In many instances he behaved just as a psychiatrist would, acting as the anchor for everything going on around him. Like a psychiatrist, he was there for everyone, holding everyone's hands, often at the expense of his own needs, just the way the character Ben Sobel is constantly putting himself second in favor of his wife, his son, or Vitti.
"On the other hand," Ramis says, "we were always looking for opportunities to let Billy explore the big comedy and to go a little wild. We got our chance in the sushi restaurant scene. At that point Ben has been indulging in an unfortunate combination of tranquillizers and alcohol and maybe a decongestant or two. By the time dinner is served, he's too far gone to eat. Billy has a lot of fun with it. He's drooling, lisping, there's food falling out of his mouth -- but he had everyone in hysterics, including his co-stars."
As Crystal interprets Ben Sobel, "he's choked up and under pressure when we first see him and we like to keep him that way -- always a little off-balance and wondering what is going to happen next. As a psychiatrist he helps people resolve their problems and maintain a sense of control but he can't do it for himself. He really crosses the line as a doctor in treating Vitti. He just can't leave the relationship in the office where it belongs. He gets completely involved in Vitti's life.
"This movie gave me the chance to do some different kinds of things. I get to be a little sillier than I was in the first movie, a little more broad and I loved that."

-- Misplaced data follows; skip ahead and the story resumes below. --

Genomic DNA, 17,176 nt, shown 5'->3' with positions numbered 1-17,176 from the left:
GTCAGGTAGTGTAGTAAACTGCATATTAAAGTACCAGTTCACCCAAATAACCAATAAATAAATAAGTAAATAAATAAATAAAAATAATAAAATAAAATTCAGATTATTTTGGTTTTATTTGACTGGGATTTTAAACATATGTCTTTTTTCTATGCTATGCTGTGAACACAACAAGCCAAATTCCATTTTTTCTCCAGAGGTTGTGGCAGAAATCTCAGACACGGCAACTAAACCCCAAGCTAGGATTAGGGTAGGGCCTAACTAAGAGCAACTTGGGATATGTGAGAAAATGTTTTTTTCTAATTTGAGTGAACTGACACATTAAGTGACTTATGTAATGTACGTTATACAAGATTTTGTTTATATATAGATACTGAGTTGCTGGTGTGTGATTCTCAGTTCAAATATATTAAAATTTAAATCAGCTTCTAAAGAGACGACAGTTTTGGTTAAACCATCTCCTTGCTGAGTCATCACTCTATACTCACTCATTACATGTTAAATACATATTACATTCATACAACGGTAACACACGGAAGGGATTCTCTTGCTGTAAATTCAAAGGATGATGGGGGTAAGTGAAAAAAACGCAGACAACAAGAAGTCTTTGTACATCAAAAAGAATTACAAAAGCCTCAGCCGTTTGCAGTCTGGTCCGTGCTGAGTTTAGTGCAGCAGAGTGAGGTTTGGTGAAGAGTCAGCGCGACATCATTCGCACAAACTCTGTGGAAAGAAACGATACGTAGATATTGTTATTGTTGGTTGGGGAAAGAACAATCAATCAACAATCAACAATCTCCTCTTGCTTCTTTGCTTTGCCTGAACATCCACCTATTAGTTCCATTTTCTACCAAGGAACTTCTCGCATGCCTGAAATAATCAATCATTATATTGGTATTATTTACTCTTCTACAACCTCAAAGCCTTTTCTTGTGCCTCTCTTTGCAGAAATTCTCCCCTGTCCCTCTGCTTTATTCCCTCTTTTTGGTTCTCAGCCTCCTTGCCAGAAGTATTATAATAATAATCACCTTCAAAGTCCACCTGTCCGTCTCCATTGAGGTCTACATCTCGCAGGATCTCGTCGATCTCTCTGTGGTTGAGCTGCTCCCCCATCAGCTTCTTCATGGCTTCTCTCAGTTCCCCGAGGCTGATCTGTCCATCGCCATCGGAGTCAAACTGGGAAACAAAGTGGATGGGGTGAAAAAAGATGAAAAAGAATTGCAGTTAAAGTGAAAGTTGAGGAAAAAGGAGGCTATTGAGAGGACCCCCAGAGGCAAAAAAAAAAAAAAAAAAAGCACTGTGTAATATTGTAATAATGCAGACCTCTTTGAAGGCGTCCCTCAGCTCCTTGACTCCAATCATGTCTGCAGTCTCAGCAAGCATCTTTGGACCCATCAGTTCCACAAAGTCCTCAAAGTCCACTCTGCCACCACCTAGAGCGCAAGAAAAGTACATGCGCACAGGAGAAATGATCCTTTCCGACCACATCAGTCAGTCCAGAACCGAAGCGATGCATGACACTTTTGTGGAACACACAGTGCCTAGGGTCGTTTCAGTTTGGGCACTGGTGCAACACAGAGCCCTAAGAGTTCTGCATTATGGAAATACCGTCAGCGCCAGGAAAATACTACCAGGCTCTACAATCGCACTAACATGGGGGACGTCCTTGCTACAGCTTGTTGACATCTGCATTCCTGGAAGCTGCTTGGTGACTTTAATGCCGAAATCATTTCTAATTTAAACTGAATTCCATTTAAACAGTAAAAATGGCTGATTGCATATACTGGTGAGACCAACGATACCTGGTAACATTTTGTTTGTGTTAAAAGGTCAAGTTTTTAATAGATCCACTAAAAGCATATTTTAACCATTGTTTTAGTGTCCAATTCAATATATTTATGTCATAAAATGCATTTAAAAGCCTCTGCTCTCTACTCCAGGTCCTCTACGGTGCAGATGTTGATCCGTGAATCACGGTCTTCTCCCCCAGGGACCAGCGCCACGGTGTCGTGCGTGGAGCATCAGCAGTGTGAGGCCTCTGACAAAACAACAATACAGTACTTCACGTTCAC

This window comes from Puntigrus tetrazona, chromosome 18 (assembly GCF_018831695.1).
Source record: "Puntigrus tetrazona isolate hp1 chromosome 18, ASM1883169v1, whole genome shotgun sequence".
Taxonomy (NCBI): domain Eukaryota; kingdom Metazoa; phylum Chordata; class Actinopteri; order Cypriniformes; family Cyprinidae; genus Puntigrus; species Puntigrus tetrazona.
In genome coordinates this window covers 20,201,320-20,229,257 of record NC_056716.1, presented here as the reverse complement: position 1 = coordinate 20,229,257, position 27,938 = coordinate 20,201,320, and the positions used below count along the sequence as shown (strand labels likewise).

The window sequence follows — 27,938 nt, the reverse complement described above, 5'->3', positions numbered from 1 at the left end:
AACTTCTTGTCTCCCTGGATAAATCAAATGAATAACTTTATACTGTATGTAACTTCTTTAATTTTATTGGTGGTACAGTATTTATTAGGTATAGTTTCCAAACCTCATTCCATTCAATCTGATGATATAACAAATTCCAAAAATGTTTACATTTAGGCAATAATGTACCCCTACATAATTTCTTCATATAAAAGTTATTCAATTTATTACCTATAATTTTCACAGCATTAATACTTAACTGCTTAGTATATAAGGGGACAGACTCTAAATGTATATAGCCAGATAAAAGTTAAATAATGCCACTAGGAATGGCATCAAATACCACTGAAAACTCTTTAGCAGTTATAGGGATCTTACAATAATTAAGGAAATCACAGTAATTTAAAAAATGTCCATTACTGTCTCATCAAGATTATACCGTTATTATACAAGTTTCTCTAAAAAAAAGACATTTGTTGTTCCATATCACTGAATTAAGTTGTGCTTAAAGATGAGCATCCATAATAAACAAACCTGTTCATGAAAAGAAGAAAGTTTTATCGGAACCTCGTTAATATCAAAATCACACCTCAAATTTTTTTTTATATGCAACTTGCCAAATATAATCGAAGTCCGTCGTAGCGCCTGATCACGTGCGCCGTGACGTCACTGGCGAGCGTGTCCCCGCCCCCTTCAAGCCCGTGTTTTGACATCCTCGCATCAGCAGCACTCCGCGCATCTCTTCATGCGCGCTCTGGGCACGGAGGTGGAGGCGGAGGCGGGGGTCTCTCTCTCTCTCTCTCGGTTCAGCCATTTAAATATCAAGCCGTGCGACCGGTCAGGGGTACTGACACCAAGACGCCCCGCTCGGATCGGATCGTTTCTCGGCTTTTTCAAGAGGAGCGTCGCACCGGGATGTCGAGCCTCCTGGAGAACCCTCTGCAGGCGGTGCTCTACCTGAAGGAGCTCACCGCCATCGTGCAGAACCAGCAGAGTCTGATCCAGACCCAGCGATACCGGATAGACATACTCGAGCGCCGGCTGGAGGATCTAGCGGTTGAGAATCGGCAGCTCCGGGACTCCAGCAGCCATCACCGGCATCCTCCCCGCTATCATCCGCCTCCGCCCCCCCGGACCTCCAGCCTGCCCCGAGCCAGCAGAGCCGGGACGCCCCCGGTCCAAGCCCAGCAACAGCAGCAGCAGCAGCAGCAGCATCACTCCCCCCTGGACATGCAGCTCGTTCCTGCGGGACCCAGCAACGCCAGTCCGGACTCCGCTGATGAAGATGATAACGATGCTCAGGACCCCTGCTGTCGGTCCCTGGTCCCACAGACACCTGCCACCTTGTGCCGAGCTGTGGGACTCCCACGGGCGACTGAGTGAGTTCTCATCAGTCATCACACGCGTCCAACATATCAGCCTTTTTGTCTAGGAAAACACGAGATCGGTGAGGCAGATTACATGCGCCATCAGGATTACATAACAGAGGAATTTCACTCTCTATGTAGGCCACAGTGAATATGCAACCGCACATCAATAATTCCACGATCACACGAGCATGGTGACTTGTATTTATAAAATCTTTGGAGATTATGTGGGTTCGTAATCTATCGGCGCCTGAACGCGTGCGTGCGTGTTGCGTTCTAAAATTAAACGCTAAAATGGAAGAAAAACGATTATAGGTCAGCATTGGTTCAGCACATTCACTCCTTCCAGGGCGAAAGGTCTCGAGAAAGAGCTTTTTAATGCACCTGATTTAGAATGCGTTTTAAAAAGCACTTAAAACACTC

Ramis describes the interplay of Vitti's and Sobel's personalities as "the intellectual approach versus raging emotions. To an extent, I relate to them both as parts of myself. The repressed part of me would love to be as impulsive and dramatic as Paul Vitti. It's thrilling to be that free. But there are costs for that kind of behavior."
Lisa Kudrow, Emmy-winning star of Friends and Hanging Up, returns as Laura Sobel, Ben's wife of two years, a woman who has anxiety issues of her own that have only recently become apparent. As Ramis wryly notes, "Ben married a woman who has turned out to be much higher-maintenance than he thought."
"Ben has just lost his father, so he's going through a difficult time, and that puts a lot of pressure on the marriage," Kudrow acknowledges. "But Laura's a very controlling character and that adds to the pressure. She doesn't like anything out of place. And a mobster living in the house! -- well, that's definitely something out of place.